The Calculus of Intervention

Andrew Noakes

Image © Maggie Osama

With the NATO campaign in Libya now over and the reputation of humanitarian intervention restored, why has the West failed to use military force to challenge the Syrian regime as it brutalises its own people? It is clear that the responsibility to protect is universal so, if we intervened to stop a slaughter in the besieged towns of Benghazi and Misrata, then why not in Homs and Hama?

Of course, there are some on the left who will interpret any example of Western inconsistency as proof of the hollowness of our liberal ideals. But there is a calculus at play here. Libya was an easy intervention. The Gaddafi regime lacked reliable international and regional allies and the crisis was not complicated by regional, sectarian, or ethnic divisions within Libyan society (although post-Gaddafi Libya may prove to be a different story). Nor was the internal violence likely to develop into a wider, regional conflict. It was a war of national liberation, confined to Libya and fought with overwhelming international and regional support.

The same is not true for Syria. The Assad regime has dependable regional and international allies in the form of Iran and Russia. Russia, in fact, has recently sent naval warships to the region, presumably in order to deter any kind of Western intervention. It has also refused to allow the UN Security Council to introduce sanctions against the Syrian government and has been half-hearted in its condemnation of the violence.

More importantly, the internal conflict in Syria clearly has a sectarian dimension. Most of the protesters and rebels appear to be Sunni Muslims, whereas the regime is dominated by Alawis. This further raises the possibility that the conflict will morph into a regional war along sectarian lines, bringing in Shia Iran, the Sunni minority in Iraq, and Turkey, which is mostly Sunni.

The calculus of intervention, which pits humanitarian need against factors that work against interference, thus far favours non-intervention. Crudely put, 6000 deaths are not enough to convince the West to ride roughshod over regional and international objections to intervention and to potentially unleash a bloody sectarian civil war and a catastrophic regional conflict.

The Libyan intervention has saved the reputation of humanitarian intervention after the disaster of Iraq but it is clear that we must now take the opportunity to formulate a clear doctrine of intervention that includes the moral calculus described above. How many casualties must there be before we can justify intervention? What criteria should be met before we decide to intervene? And, crucially, how do these two issues interact? We need to be clear about the rules governing our decision to intervene in Libya but not in Syria.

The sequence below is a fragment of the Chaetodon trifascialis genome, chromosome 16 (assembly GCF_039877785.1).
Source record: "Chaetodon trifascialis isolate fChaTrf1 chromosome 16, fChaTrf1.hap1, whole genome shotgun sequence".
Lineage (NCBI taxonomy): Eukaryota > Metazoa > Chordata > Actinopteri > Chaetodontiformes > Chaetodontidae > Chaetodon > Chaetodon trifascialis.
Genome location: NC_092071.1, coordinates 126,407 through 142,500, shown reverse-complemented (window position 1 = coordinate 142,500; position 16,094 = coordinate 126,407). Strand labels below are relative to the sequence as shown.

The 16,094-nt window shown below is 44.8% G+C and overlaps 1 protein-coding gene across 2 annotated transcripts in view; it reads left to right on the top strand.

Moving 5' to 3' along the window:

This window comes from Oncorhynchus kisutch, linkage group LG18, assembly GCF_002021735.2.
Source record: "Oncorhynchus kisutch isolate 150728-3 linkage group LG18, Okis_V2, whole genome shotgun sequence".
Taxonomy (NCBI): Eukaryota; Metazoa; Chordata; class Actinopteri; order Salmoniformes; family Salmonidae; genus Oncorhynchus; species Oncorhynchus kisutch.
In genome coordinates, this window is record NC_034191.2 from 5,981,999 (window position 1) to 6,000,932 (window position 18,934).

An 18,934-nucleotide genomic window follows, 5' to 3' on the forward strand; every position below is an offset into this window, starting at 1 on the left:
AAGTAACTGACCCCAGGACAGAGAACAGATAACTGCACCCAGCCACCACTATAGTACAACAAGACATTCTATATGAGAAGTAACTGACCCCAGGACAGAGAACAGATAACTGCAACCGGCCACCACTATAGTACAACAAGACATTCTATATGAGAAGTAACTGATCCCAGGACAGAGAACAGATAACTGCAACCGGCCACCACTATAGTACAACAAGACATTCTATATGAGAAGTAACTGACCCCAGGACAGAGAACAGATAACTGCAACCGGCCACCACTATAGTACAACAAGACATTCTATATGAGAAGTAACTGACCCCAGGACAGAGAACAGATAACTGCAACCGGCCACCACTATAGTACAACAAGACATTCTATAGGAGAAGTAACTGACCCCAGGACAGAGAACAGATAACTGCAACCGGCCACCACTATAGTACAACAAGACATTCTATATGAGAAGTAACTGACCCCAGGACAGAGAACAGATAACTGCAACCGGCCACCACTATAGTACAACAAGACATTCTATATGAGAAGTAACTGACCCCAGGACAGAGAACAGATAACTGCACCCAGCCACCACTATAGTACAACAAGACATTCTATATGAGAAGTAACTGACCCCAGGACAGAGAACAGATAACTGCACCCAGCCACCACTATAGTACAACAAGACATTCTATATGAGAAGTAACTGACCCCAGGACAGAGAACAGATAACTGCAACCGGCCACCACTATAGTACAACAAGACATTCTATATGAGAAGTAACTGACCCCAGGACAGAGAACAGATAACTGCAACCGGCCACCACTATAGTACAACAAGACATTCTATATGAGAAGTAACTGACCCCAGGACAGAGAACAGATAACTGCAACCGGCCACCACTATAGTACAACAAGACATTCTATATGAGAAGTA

The aim of such an exercise would not only be to improve our capacity to deal with humanitarian crises; it would also be to improve our ability to build public support for interventions, and to deter future crimes against humanity (if we continue to be vague as to when we will and will not intervene, regimes will be more inclined to gamble on Western inaction).

A starting point would be Tony Blair’s Chicago doctrine. In 1999, during the Kosovo crisis, the former prime minister outlined five rules that should come into consideration when the West is weighing up an intervention. The war must be just (i.e. we must be sure that the intended target is indeed carrying out crimes against humanity), diplomatic avenues must have been exhausted, the use of military force must be a viable option, we must be prepared to deal with the long-term consequences of intervention, and – finally – national interests must be considered.

Notably, this formula misses out any demand for international and regional support, which should certainly be central to a future doctrine. I am also uneasy about adding national interests into the mix. It is worth mentioning, too, that Blair violated most of his own rules when he invaded Iraq. The Chicago doctrine is a start, but more work needs to be done.

I do not believe that if some of the criteria laid out above cannot be met we should necessarily rule out intervention. Rather, the extent to which we must tie military action to their fulfilment should itself be tied to the extent of the humanitarian need. I would have supported an intervention to stop the Rwandan genocide, for example, despite the highly complicated nature of that crisis, and would not have been troubled if such an intervention had lacked international or regional support. In this case, the humanitarian need (nearly a million people were ultimately murdered) outweighed the importance of sticking to all of the rules. This calculus should also be part of any doctrine.

With this point in mind, we should be prepared to consider a Libya-style intervention in Syria if the situation continues to worsen. Unlike some, I do not believe the Arab League’s peace plan has much chance of convincing either side to stop fighting, although I hope that I am wrong. It is likely that the Assad regime is simply using the initiative to stall for time. Nor do I accept the ugly assertion made by some on the left that mass murder in other countries has nothing to do with us. Our progressive values and sense of humanity should never stop at our borders. That is the lesson of Auschwitz as much as of Rwanda and Kosovo. If the violence escalates further and the death toll starts to run into the tens of thousands, the humanitarian need for action may become overwhelming. But let us hope that a peaceful solution is found before we reach that point.


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